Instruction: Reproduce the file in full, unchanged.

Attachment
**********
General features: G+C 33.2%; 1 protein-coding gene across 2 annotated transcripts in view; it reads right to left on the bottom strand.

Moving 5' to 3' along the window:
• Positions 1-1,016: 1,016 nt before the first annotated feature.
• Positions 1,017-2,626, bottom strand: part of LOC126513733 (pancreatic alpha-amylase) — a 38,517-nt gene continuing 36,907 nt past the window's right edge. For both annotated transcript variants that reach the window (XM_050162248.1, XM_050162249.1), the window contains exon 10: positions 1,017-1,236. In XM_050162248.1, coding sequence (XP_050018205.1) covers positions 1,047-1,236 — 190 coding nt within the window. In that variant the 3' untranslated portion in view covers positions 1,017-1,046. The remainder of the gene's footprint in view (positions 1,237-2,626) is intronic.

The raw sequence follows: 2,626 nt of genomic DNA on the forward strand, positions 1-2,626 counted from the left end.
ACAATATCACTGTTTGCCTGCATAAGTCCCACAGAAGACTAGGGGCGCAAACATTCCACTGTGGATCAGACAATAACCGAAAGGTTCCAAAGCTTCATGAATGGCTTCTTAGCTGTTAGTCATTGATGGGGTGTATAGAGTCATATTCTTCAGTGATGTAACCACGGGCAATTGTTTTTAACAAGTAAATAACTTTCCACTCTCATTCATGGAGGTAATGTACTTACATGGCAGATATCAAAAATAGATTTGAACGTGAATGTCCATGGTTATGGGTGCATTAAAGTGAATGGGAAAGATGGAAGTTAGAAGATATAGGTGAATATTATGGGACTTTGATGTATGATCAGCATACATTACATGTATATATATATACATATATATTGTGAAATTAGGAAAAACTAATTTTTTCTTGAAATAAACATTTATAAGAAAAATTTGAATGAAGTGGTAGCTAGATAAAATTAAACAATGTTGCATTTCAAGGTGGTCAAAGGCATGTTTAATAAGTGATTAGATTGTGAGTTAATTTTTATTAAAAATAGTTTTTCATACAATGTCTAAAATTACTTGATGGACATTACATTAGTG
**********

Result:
General features: G+C 33.2%; 1 protein-coding gene across 2 annotated transcripts in view; it reads right to left on the bottom strand.

Moving 5' to 3' along the window:
• Positions 1-1,016: 1,016 nt before the first annotated feature.
• Positions 1,017-2,626, bottom strand: part of LOC126513733 (pancreatic alpha-amylase) — a 38,517-nt gene continuing 36,907 nt past the window's right edge. For both annotated transcript variants that reach the window (XM_050162248.1, XM_050162249.1), the window contains exon 10: positions 1,017-1,236. In XM_050162248.1, coding sequence (XP_050018205.1) covers positions 1,047-1,236 — 190 coding nt within the window. In that variant the 3' untranslated portion in view covers positions 1,017-1,046. The remainder of the gene's footprint in view (positions 1,237-2,626) is intronic.

The raw sequence follows: 2,626 nt of genomic DNA on the forward strand, positions 1-2,626 counted from the left end.
ACAATATCACTGTTTGCCTGCATAAGTCCCACAGAAGACTAGGGGCGCAAACATTCCACTGTGGATCAGACAATAACCGAAAGGTTCCAAAGCTTCATGAATGGCTTCTTAGCTGTTAGTCATTGATGGGGTGTATAGAGTCATATTCTTCAGTGATGTAACCACGGGCAATTGTTTTTAACAAGTAAATAACTTTCCACTCTCATTCATGGAGGTAATGTACTTACATGGCAGATATCAAAAATAGATTTGAACGTGAATGTCCATGGTTATGGGTGCATTAAAGTGAATGGGAAAGATGGAAGTTAGAAGATATAGGTGAATATTATGGGACTTTGATGTATGATCAGCATACATTACATGTATATATATATACATATATATTGTGAAATTAGGAAAAACTAATTTTTTCTTGAAATAAACATTTATAAGAAAAATTTGAATGAAGTGGTAGCTAGATAAAATTAAACAATGTTGCATTTCAAGGTGGTCAAAGGCATGTTTAATAAGTGATTAGATTGTGAGTTAATTTTTATTAAAAATAGTTTTTCATACAATGTCTAAAATTACTTGATGGACATTACATTAGTG